Smell and Taste Disorders

What are smell and taste disorders?

The most common smell and taste disorders are:

  • Anosmia. Loss of sense of smell

  • Ageusia. Loss of sense of taste

  • Hyposmia. Reduced ability to smell

  • Hypogeusia. Reduced ability to taste sweet, sour, bitter, or salty things

In other disorders, odors, tastes, or flavors may be misread or distorted. They may cause you to detect a bad odor or taste from something that is normally pleasant to taste or smell. These disorders can affect quality of life. They may also be a sign of underlying disease.

Problems with taste and smell can suggest certain health problems, such as:

  • Obesity

  • Diabetes

  • High blood pressure

  • Poor nutrition

  • Nervous system diseases, such as:

    • Parkinson disease

    • Alzheimer disease

    • Multiple sclerosis

What causes smell and taste disorders?

Some people are born with these disorders, but most are caused by:

  • Illness (for example, cold or flu, sinus infection, and allergies)

  • Head injury

  • Hormone changes

  • Dental or mouth problems

  • Nasal polyps

  • Exposure to certain chemicals

  • Certain medicines

  • Exposure to radiation therapy for head or neck cancer

  • Cocaine snorted through the nose

  • Cigarette smoking

#TomorrowsDiscoveries: How Odor Sensitive Cells Regenerate– Randall Reed, Ph.D.

Odor-sensitive cells can warn of us of dangers and let us know when something is pleasant to eat. However, because they are so sensitive, they can easily die when exposed to the outside world. Geneticist Randall Reed and his team seek to understand how they can regenerate so quickly. This will prevent people from losing their sense of smell in a time of danger.

What are the symptoms of smell and taste disorders?

Symptoms can range from the not being able to smell or taste at all to the reduced ability to smell or taste specific things that are sweet, sour, bitter or salty. In some cases, normally pleasant tastes or smells may become unpleasant.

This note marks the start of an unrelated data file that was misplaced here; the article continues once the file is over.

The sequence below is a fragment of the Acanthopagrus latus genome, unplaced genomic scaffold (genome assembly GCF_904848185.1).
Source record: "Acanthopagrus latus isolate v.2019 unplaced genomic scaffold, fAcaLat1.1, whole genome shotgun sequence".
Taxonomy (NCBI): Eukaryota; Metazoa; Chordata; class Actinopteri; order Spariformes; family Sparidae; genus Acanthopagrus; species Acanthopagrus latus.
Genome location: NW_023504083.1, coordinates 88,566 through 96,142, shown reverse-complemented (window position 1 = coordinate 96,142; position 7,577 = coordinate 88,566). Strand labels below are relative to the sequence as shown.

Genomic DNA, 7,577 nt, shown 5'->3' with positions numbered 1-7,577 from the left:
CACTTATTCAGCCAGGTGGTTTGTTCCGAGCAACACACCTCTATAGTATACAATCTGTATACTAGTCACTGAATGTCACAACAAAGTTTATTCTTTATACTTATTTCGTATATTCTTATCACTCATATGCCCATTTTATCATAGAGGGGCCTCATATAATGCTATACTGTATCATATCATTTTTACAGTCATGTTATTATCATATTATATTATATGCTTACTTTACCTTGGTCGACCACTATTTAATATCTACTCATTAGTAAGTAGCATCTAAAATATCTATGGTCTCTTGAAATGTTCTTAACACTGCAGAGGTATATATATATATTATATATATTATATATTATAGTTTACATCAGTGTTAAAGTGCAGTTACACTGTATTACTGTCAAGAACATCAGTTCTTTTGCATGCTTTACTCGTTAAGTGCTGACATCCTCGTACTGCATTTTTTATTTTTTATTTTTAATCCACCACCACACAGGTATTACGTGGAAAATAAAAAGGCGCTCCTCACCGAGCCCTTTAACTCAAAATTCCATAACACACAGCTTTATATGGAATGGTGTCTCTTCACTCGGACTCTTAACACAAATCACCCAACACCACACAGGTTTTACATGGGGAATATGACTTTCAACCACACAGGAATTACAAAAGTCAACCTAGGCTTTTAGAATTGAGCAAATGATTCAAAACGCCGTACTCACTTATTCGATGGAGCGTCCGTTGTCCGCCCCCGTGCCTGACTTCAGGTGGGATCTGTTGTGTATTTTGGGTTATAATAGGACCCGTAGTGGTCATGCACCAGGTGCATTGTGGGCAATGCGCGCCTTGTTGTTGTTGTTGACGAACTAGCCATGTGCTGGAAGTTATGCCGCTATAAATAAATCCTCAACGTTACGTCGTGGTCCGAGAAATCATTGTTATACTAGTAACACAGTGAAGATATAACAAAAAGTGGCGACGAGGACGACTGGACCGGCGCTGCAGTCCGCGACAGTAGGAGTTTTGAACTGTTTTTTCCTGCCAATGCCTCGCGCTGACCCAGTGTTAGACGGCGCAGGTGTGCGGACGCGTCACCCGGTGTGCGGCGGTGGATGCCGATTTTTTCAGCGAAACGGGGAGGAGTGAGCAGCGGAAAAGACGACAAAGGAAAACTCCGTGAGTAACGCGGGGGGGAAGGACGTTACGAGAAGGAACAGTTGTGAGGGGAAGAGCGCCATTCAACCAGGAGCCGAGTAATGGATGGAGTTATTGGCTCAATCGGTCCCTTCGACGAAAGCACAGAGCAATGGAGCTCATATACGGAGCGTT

How are smell and taste disorders diagnosed?

Along with a complete medical history and physical exam, other test may include:

  • Measuring the lowest strength of a chemical that a person can recognize

  • Comparing tastes and smells of different chemicals

  • "Scratch and sniff" tests

  • "Sip, spit, and rinse" tests where chemicals are applied to specific areas of the tongue

How are smell and taste disorders treated?

Your healthcare provider will figure out the best treatment for you based on:

  • How old you are

  • Your overall health and medical history

  • How sick you are

  • How well you can handle specific medicines, procedures, or therapies

  • How long the condition is expected to last

  • Your opinion or preference

Treatment may include:

  • Stopping or changing medicines that contribute to the disorder

  • Correction of the underlying medical problem

  • Surgical removal of obstructions that may be causing the disorder

  • Counseling

  • Quitting smoking

What are the complications of smell and taste disorders?

While both smell and taste disorders affect quality of life, smell disorders can be dangerous. They damage your ability to detect such things as:

  • Fire

  • Poisonous fumes

  • Leaking gas

  • Spoiled food and beverages

Taste disorders can affect nutrition and lead to weight loss and malnutrition. It can also harm the immune system and worsen other medical conditions.

Key points about smell and taste disorders

  • The loss of the senses of smell and taste are the most common smell and taste disorders.

  • Other disorders include the reduced ability to smell or taste specific substances that are sweet, sour, bitter or salty.

  • For some people, normally pleasant tastes or smells may become unpleasant.

  • Treatments for smell and taste disorders often include treating the underlying cause.

  • Smell and taste disorders can affect quality of life and should be treated.

Next steps

Tips to help you get the most from a visit to your healthcare provider:

  • Know the reason for your visit and what you want to happen.

  • Before your visit, write down questions you want answered.

  • Bring someone with you to help you ask questions and remember what your provider tells you.

  • At the visit, write down the name of a new diagnosis, and any new medicines, treatments, or tests. Also write down any new instructions your provider gives you.

  • Know why a new medicine or treatment is prescribed, and how it will help you. Also know what the side effects are.

  • Ask if your condition can be treated in other ways.

  • Know why a test or procedure is recommended and what the results could mean.

  • Know what to expect if you do not take the medicine or have the test or procedure.

  • If you have a follow-up appointment, write down the date, time, and purpose for that visit.

  • Know how you can contact your provider if you have questions.

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